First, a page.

Skip to main content

Never Too Late To Retire Red Kelly's Jersey In Detroit

I recently got a comment on my Red Kelly feature that really caught me off guard. Here's what "anonymous" said:

As a Wings fan and someone who enjoys digging into sports history, it baffles me that the Wings haven't retired his number. He's easily the second-best d-man they've ever had, a key component of their dynasty, and a top ten d-man all time.

I had to double check to make sure the commenter was correct. Of course the Detroit Red Wings retired Red Kelly's jersey, didn't they? He truly is one of the all time greats. Surely they must have.

And of course they have not. When Red Kelly was traded to Toronto in February of 1960, Marc Reaume immediately took the jersey. Since then the likes of Tim Friday, Jim Leavins, Jeff Sharples, Rick Zombo, Mark Howe, Jamie Pushor, Uwe Krupp, Jamie Rivers, Cory Cross, Kyle Quincey and Jakub Kindl have worn the jersey Kelly made famous.

Kelly was the dominant defenseman prior to the emergence of Doug Harvey in Montreal. Kelly was an instrumental part of a dynasty that saw the Red Wings win four Stanley Cups between 1950 and 1955. In my books he is one of the top 50 players in hockey history, and one of the top 10 defensemen.

How could they not put #4 up in the rafters after all this time?

Now in Detroit's defense, there are a few other Red Wings who could easily be in line for such an honour, too. Marcel Pronovost. Norm Ullman. Larry Aurie and Vladimir Konstantinov have had their numbers removed from circulation but not truly honoured. And from much more recent memory how about Sergei Fedorov?

Kelly did not leave Detroit on the best of terms. But neither did Ted Lindsay or Terry Sawchuk, thanks to the tyrannical boss Jack Adams. But that should all be water under the bridge by now, you'd think.

Perhaps the reason the Detroit Red Wings have not fully honoured Kelly is because he went on to star with the Maple Leafs for seven more seasons and winning four more Stanley Cups. The Leafs honoured him long ago. And then he went on to coach them later, too. Perhaps Red Kelly is better associated with the Leafs than the Wings?

That should not matter. Red Kelly's contributions to a Detroit hockey dynasty should be better remembered. Retiring his number 4 is long over due.


Popular posts from this blog

100 Greatest Hockey Players Of All Time

What follows is a listing of the 100 greatest hockey players of all time, in my opinion. As discussed earlier, the definition of greatness is a very personalized endeavor and there is absolutely nothing wrong with it.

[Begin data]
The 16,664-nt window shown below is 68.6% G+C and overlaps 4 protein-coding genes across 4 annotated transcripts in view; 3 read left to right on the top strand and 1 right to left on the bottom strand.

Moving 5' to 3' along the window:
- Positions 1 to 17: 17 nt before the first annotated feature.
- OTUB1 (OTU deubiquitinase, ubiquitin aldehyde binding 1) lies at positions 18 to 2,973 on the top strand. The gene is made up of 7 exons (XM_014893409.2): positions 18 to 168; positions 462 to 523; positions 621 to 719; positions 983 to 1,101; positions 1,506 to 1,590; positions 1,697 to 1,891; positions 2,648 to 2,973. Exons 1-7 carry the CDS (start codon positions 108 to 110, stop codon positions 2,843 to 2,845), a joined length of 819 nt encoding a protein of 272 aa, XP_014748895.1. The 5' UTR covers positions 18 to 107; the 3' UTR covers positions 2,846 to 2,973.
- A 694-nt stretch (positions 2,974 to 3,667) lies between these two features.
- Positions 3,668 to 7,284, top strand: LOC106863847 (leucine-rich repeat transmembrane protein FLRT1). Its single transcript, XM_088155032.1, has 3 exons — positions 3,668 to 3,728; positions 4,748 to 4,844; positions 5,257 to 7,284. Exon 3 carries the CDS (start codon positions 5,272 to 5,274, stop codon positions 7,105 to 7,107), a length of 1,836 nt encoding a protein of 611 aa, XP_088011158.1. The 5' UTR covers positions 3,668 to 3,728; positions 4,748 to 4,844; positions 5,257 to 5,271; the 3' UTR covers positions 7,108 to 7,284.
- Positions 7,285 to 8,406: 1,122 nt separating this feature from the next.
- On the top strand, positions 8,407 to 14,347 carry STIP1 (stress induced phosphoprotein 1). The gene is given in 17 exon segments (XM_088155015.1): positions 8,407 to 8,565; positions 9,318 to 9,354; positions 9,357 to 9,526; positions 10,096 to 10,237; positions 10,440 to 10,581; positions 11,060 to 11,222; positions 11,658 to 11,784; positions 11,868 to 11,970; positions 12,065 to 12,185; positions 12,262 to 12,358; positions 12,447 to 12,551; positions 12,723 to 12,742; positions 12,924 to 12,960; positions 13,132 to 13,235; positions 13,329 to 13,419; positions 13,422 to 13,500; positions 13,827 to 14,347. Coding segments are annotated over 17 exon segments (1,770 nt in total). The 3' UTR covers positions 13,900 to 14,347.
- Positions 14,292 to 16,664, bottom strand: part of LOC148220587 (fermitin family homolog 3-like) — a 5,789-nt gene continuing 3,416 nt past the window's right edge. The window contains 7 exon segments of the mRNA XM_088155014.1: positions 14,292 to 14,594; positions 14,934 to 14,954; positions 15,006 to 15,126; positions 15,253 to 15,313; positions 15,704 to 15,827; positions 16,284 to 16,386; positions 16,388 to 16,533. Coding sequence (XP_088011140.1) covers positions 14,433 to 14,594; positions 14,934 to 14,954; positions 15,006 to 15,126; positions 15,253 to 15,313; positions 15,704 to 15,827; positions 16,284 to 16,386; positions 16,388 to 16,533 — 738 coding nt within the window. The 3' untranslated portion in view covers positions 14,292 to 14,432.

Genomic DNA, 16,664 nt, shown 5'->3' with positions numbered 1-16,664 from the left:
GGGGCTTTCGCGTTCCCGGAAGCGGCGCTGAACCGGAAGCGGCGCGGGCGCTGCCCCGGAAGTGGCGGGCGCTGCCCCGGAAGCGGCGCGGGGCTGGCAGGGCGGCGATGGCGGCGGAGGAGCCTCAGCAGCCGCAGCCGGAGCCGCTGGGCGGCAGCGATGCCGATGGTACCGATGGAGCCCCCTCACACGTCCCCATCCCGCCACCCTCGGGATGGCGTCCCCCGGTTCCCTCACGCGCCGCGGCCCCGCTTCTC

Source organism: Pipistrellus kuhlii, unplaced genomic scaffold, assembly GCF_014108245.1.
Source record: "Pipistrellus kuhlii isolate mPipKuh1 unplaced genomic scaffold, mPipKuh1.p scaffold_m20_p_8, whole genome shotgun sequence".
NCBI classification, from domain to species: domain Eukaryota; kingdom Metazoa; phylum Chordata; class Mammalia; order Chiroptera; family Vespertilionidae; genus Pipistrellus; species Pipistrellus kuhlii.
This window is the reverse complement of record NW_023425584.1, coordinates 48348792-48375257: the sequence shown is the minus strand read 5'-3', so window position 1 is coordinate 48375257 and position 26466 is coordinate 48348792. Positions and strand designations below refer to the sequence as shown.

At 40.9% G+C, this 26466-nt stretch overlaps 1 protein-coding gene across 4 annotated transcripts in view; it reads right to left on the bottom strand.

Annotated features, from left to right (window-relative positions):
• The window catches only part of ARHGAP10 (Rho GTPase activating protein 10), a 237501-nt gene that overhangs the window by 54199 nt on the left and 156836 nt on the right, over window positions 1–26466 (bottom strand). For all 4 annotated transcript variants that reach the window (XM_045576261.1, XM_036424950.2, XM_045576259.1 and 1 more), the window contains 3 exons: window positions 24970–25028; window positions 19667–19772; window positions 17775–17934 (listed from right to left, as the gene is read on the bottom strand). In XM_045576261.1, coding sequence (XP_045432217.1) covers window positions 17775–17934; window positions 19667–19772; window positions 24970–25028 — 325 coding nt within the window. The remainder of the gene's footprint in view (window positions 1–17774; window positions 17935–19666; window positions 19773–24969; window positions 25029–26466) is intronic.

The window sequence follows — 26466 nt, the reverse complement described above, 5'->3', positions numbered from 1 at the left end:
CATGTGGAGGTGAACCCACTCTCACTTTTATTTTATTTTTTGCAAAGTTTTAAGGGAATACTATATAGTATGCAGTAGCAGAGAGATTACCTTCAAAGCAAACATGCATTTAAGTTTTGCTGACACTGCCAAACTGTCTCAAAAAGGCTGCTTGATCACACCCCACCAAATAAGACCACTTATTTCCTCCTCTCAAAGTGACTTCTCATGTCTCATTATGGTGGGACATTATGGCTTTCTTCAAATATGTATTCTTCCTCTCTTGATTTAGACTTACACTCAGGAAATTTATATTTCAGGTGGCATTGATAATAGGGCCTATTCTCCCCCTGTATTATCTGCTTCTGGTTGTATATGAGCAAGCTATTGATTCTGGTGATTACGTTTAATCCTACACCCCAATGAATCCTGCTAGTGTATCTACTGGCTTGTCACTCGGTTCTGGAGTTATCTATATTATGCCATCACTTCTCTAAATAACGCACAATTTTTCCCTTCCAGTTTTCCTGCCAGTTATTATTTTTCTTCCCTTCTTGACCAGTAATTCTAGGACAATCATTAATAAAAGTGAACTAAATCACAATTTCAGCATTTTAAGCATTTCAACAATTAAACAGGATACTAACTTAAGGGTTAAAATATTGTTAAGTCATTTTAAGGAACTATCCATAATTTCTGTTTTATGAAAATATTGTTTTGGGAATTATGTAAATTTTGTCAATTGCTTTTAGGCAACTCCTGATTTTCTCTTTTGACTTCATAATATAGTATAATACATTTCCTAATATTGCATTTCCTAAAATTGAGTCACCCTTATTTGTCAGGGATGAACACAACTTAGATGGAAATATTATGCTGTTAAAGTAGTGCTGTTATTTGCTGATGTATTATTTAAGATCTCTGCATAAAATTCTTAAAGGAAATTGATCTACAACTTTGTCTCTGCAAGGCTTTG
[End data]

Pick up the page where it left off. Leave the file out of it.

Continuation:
While there is no way of ever truly ranking the top 100 definitively, it is important for the creators of such lists to be open and transparent of how the came to their conclusions. That accountability allows the reader to better understand the process. 

Although admittedly I'm using a completely unscientific formula, I weigh career achievements (era statistics, awards, championships) and legacy (impact on and off ice, peak dominance) equally high. I rank player ability as the third most important ingredient, as first and foremost as a tie breaker. Hence, I'm not necessarily looking for the better player, as in text book definitions of what a hockey player should be, but for players with the greatest careers and greatest legacies. Therefore the best player is not n…

Top Ten Junior Players Of All Time

Let's take a look at the Top Ten junior players of all time. For the purposes of this list we will at players in the WHL, OHL and QMJHL only.

10. Pat Lafontaine, Verdun, QMJHL Rookie-record 104 goals, 234 points in 1982-83; major junior player of the year.

9. Denis Potvin, Ottawa, OHL 254 games, 95 goals, 234 assists, 329 points. Broke Bobby Orr's junior records.

8. John Tavares, Oshawa, OHL 215 goals, 433 points in 247 games; most goals in OHL history; eligibility rules changed to admit him at 15; 2006 major junior rookie of the year, 2007 major junior player of the year; two world juniors, named 2009 all-star, top forward and MVP.

7. Sidney Crosby, Rimouski, QMJHL 120 goals, 303 points in 121 games; two-time major junior player of the year; silver and gold with Canada at two world juniors.

6. Eric Lindros, Oshawa, OHL 97 goals, 216 points in 95 games; one Memorial Cup victory; three world junior tournaments; major junior player of the year in 1991.

5. Mike Bossy, Laval, Q…

Greatest Hockey Legends: M